At WSL, the curriculum is carefully designed to optimize each developmental phase of childhood. Hence we do not begin formal reading instruction until first grade. The benefits of this are two-fold. One, children are free to spend their nursery and kindergarten years engaged in self-directed play, which is crucial for every aspect of their development. Two, when we begin teaching reading, students are ready, eager, and learn quickly and with confidence. While this approach is not common in the U.S., it is well regarded in other countries with highly successful academic programs, notably Finland. (See “The Joyful, Illiterate Kindergarteners of Finland” in The Atlantic.)
Reading and writing instruction in the early elementary grades is based on oral storytelling by the teacher—a timeless tradition that engages students and helps them build a bridge from mental pictures to the abstract world of letters and words. Starting in first grade, students record their work in a Main Lesson Book—a colorful compilation of drawings and writing that build language arts skills across the curriculum. By eighth grade the Main Lesson Books are sophisticated, in-depth records of students' learning.
In later years, emphasis is placed on developing skill in research, composition, creative writing, and self-expression. In addition to language arts blocks taught by the class teacher, students in grades 6–8 meet multiple times a week with an English specialist to develop and refine their capacity for written work, reading comprehension, other essential language arts skills.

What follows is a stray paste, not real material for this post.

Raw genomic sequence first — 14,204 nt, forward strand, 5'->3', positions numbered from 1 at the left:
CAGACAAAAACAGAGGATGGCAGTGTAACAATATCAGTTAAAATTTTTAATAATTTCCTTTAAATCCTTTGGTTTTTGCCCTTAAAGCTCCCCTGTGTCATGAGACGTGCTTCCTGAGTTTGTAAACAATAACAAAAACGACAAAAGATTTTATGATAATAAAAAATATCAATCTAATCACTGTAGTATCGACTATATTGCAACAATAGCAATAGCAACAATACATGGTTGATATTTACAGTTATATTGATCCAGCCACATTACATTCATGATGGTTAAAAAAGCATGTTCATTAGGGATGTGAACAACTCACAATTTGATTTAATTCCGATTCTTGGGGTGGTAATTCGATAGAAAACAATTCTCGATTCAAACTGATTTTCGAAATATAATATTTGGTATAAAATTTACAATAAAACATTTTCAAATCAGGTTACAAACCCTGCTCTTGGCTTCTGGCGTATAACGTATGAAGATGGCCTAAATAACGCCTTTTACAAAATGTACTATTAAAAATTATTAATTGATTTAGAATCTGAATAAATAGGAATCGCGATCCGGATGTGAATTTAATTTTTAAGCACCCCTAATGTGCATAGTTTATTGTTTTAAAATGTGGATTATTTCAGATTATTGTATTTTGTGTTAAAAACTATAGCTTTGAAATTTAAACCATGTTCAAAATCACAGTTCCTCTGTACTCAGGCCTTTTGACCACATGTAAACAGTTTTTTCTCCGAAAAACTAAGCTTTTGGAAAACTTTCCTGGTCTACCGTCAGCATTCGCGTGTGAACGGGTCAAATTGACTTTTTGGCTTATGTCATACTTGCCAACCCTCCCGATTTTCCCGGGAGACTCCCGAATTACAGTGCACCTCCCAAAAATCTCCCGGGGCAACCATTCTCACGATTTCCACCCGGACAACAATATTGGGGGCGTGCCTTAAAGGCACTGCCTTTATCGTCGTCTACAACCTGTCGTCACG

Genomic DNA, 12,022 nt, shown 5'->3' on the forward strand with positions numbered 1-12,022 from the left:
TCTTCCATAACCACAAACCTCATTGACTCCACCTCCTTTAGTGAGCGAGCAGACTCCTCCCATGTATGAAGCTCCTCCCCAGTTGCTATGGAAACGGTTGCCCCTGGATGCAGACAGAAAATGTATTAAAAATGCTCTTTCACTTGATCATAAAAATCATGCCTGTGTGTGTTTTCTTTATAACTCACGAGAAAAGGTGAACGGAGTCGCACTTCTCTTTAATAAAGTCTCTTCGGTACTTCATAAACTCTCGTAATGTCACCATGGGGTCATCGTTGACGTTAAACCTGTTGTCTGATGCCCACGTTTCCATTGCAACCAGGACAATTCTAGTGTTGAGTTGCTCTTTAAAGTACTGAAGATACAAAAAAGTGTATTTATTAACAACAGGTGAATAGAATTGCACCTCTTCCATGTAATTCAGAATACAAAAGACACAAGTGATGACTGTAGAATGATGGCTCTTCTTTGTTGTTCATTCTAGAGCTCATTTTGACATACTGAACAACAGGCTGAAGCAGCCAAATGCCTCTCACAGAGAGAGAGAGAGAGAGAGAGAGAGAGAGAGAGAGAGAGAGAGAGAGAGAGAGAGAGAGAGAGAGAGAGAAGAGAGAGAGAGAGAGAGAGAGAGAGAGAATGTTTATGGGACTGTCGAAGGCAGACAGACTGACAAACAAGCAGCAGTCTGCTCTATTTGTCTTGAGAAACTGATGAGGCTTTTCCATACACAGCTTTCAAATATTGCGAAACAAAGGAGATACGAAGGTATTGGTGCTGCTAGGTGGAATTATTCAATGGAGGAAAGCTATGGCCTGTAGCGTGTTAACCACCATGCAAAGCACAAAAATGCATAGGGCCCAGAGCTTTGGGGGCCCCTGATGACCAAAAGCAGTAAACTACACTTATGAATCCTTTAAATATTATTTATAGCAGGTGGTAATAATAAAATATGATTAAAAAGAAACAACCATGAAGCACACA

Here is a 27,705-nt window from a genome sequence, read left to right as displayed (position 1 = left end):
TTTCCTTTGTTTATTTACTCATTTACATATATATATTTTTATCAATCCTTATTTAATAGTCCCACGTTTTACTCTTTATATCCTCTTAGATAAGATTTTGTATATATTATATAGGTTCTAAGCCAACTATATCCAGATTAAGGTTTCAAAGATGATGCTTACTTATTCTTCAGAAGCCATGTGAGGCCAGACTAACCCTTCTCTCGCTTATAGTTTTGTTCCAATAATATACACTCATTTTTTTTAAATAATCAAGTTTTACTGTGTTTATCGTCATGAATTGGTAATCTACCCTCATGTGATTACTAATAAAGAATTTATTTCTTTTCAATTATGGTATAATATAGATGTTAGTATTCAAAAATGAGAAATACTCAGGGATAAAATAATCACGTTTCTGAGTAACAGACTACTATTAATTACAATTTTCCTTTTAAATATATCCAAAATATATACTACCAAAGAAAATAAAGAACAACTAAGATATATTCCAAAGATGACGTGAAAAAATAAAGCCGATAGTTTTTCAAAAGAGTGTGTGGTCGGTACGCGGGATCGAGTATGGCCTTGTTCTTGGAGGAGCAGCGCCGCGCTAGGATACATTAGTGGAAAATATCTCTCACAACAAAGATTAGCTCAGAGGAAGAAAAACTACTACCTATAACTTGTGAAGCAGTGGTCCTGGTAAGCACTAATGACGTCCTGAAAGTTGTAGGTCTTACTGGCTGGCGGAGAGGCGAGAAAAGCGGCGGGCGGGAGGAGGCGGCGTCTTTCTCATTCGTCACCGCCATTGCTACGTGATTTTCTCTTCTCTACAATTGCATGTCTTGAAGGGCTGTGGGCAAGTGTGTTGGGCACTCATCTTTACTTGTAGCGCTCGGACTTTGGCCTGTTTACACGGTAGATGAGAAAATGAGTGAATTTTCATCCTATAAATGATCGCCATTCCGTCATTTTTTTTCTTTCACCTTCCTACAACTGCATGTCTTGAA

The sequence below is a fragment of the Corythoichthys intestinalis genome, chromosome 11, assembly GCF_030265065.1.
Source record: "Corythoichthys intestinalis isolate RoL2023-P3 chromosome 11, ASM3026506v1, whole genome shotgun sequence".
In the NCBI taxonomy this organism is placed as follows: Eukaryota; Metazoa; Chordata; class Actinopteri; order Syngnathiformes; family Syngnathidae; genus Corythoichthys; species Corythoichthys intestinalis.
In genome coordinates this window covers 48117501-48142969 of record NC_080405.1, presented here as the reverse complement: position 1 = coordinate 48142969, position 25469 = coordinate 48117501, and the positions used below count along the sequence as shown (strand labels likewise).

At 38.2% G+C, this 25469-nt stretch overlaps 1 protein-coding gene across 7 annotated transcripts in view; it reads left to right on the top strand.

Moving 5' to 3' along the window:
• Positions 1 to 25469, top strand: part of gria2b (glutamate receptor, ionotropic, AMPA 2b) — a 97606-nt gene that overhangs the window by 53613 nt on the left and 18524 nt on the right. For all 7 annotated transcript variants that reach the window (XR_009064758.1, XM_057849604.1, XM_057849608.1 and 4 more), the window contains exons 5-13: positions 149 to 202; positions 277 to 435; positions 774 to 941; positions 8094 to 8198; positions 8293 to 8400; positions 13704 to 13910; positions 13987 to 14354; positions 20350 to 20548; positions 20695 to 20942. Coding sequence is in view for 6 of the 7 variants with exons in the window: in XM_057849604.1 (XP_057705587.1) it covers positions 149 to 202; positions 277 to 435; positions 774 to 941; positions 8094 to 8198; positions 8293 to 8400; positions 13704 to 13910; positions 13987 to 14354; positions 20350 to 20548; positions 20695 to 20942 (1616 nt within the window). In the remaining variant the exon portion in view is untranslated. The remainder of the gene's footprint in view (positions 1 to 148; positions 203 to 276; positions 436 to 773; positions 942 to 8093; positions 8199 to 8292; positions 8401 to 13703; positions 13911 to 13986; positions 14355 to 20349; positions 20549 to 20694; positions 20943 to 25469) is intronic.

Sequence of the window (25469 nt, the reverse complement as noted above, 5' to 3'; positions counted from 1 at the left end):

History & World Cultures
The humanities curriculum takes a thematic approach to language arts and social studies. The program begins with fairy tales in the first grade and fables and legends in the second grade. Stories of the Old Testament in third grade, Norse mythology in fourth grade, and the ancient cultures of India, Egypt, Persia, Mesopotamia, and Greece in fifth grade are presented orally by the class teacher. Students also read excerpts from original texts, and literature of or about the period. By the end of eighth grade, the students have journeyed from the days of the Roman Empire through medieval history, the Renaissance, the Reformation, the Age of Discovery, the American, French, and Industrial Revolutions, the World Wars, the economic upheavals of the 20th century, on into the present day. Studies include geography and histories of Asia, Africa, Europe, and South America. Special emphasis is placed on the biographies of people who have altered the course of world history.